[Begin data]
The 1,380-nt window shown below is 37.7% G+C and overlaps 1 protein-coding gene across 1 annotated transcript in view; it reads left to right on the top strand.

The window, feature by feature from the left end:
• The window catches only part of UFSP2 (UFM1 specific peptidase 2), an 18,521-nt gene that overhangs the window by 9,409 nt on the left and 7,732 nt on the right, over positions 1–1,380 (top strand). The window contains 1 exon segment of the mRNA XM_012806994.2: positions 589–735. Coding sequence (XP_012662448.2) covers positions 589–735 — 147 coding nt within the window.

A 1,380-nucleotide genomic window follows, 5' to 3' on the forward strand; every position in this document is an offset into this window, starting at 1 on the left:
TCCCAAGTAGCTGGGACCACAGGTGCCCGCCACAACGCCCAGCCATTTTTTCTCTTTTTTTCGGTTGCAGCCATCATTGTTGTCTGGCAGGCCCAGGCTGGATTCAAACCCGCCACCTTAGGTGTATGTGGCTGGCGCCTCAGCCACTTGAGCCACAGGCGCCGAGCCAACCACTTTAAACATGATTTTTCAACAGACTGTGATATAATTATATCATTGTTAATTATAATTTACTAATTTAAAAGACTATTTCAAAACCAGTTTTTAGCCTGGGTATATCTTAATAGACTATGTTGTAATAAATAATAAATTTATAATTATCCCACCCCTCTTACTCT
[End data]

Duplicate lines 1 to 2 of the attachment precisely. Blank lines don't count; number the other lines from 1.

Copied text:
The 1,380-nt window shown below is 37.7% G+C and overlaps 1 protein-coding gene across 1 annotated transcript in view; it reads left to right on the top strand.

The window, feature by feature from the left end: